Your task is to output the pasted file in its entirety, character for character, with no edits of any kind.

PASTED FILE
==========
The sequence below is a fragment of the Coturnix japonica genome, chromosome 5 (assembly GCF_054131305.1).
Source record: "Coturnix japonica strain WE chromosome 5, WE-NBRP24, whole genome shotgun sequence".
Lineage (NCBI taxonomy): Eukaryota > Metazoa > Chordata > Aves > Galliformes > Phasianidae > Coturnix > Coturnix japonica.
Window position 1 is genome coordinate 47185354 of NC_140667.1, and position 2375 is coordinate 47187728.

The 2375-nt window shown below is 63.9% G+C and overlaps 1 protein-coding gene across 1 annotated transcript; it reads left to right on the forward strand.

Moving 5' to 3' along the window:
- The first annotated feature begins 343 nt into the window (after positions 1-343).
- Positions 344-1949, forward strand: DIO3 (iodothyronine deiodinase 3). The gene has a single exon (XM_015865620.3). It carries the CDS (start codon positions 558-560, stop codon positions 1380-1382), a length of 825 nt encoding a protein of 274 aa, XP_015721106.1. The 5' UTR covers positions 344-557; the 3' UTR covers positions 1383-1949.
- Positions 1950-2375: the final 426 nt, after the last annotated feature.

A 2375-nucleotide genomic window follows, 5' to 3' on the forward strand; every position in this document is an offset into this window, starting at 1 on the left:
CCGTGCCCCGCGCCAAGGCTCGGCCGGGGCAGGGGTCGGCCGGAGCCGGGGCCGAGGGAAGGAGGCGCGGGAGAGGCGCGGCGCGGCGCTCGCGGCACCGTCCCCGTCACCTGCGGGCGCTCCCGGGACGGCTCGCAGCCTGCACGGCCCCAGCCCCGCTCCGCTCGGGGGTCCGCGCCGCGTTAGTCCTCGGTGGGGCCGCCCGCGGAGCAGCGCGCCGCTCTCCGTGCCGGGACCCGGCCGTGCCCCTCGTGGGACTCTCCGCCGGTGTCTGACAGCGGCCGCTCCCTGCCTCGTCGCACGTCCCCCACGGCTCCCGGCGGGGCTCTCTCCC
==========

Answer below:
The sequence below is a fragment of the Coturnix japonica genome, chromosome 5 (assembly GCF_054131305.1).
Source record: "Coturnix japonica strain WE chromosome 5, WE-NBRP24, whole genome shotgun sequence".
Lineage (NCBI taxonomy): Eukaryota > Metazoa > Chordata > Aves > Galliformes > Phasianidae > Coturnix > Coturnix japonica.
Window position 1 is genome coordinate 47185354 of NC_140667.1, and position 2375 is coordinate 47187728.

The 2375-nt window shown below is 63.9% G+C and overlaps 1 protein-coding gene across 1 annotated transcript; it reads left to right on the forward strand.

Moving 5' to 3' along the window:
- The first annotated feature begins 343 nt into the window (after positions 1-343).
- Positions 344-1949, forward strand: DIO3 (iodothyronine deiodinase 3). The gene has a single exon (XM_015865620.3). It carries the CDS (start codon positions 558-560, stop codon positions 1380-1382), a length of 825 nt encoding a protein of 274 aa, XP_015721106.1. The 5' UTR covers positions 344-557; the 3' UTR covers positions 1383-1949.
- Positions 1950-2375: the final 426 nt, after the last annotated feature.

A 2375-nucleotide genomic window follows, 5' to 3' on the forward strand; every position in this document is an offset into this window, starting at 1 on the left:
CCGTGCCCCGCGCCAAGGCTCGGCCGGGGCAGGGGTCGGCCGGAGCCGGGGCCGAGGGAAGGAGGCGCGGGAGAGGCGCGGCGCGGCGCTCGCGGCACCGTCCCCGTCACCTGCGGGCGCTCCCGGGACGGCTCGCAGCCTGCACGGCCCCAGCCCCGCTCCGCTCGGGGGTCCGCGCCGCGTTAGTCCTCGGTGGGGCCGCCCGCGGAGCAGCGCGCCGCTCTCCGTGCCGGGACCCGGCCGTGCCCCTCGTGGGACTCTCCGCCGGTGTCTGACAGCGGCCGCTCCCTGCCTCGTCGCACGTCCCCCACGGCTCCCGGCGGGGCTCTCTCCC